The Art of Gardening
Blogger and amateur horticulturalist Kelli Boyles on being creative in her Antrim garden
Gardening is a great way to enjoy the outdoors, keep fit and be creative. For me, the outdoors provides a sort of open canvas to experiment with colour, shape and texture as I grow plants ranging from edibles to those that attract bees, birds and insects.
I’m not sure how my interest in gardening started, but I recall as a child visiting my grandparent’s house and being fascinated by their vegetable plot. I would help dig up potatoes, and was bemused by a rubber snake they kept in their fruit bushes to deter birds. Best of all was going on slug safari to capture slimy plant-crunching creatures.
Later, as an adult, I loved two things: being outdoors and being creative. That is how my interest in gardening began to sprout.
Like many people I began with trips to the garden centre, buying plants on offer, and randomly planting them around the garden. Later I began experimenting with topiary on trees and hedges, as well as growing my own plants from seed. I loved seeing seeds transform from tiny green threads to eventually flowering.
Then I decided I should grow things to eat, so I researched the easiest vegetables to grow and began with potatoes, carrots, courgette, salads and herbs. Before I knew it I was digging up half the garden, sections at a time, for flower and for vegetable growing. Next I began mixing veg and flowers together in borders, and growing vegetables in containers at the back door.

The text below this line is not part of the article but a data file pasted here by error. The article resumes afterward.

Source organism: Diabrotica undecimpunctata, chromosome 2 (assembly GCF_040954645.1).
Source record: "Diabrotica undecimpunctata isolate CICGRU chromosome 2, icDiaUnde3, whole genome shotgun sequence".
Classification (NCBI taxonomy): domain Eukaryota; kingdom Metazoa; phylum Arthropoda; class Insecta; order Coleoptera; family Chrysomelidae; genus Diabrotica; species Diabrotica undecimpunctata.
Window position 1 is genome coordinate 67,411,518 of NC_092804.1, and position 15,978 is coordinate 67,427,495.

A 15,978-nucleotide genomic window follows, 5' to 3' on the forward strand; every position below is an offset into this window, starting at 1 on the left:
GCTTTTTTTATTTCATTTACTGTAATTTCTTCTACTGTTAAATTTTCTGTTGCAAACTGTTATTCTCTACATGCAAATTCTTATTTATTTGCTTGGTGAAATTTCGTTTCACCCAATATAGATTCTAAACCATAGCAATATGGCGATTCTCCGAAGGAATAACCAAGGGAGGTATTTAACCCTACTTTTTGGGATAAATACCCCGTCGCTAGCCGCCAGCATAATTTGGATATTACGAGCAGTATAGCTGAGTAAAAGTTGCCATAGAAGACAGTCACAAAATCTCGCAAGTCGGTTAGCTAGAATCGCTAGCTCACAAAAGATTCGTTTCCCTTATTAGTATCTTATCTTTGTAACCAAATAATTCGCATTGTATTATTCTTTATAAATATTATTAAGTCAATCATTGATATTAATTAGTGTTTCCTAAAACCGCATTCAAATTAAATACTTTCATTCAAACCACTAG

The biggest challenge in doing anything outdoors in Northern Ireland is, of course, the weather – particularly the rain and the wind. I have successes and failures, but it’s all enjoyable. This year in particular there are hundreds if not thousands of slugs and snails in the garden that cause havoc. They quickly devour plants as a simple midnight snack.
Growing organically, I generally revert to catching and disposing of them. Other pests like greenfly or blackfly can often be deterred by planting marigolds or keeping an eye out and removing them before they colonise.
I also grow all sorts of flowers. I enjoy creating flower borders like a painter might enjoy creating art on canvas. I often grow from seed as I refuse to pay £10 (or more) for a plant that anyone can grow from a 99p seed pack. It’s so easy to grow sunflowers, nasturtium, marigold, poppy and a range of other plants.
Getting outdoors and getting your hands dirty is the best part for me. Personally, I think digging and planting is therapeutic and a real stress buster after a long day’s work. It’s rewarding watching plants germinate from seed and grow over the summer months.
I find myself outside in the evenings inspecting progress, rearranging plants, deadheading (pulling off old flowers), weeding, slug hunting and just sipping a cup of tea while birds flutter and the bees buzz. It is the perfect way to de-stress and enjoy nature.
And what great satisfaction it is to harvest edibles like courgette, tomato and turnip for your own summer salad. Last summer my grocery bill was greatly reduced as I grew edibles that kept me going into autumn. Things like kale, chard and leek are so easy to grow and packed with nutrients.
When friends and family come to the garden, I hear comments like, ‘Wow, look at the colour in the garden!’ (referring to the giant purple delphiniums) or, on the flipside, ‘Why would you want to grow things, isn’t it too much work?’. Many people think of gardening as a chore, whereas I think of it as a fantastic way to keep fit, utilise my creative energy, and enjoy the fruits of my labour.
Maintaining a garden is like having your own little paradise right on your doorstep. As a way to get to know other people with an interest in gardening I began blogging. Two years later, I have a circle of enthusiasts from England, Scotland, Ireland and further afield who are always on hand to provide support and advice.
Blogging provides a diary of my efforts and it’s a great way to share learning and make new contacts. You’re very welcome to follow my trials and tribulations through via my Kelli's Northern Ireland Garden blog.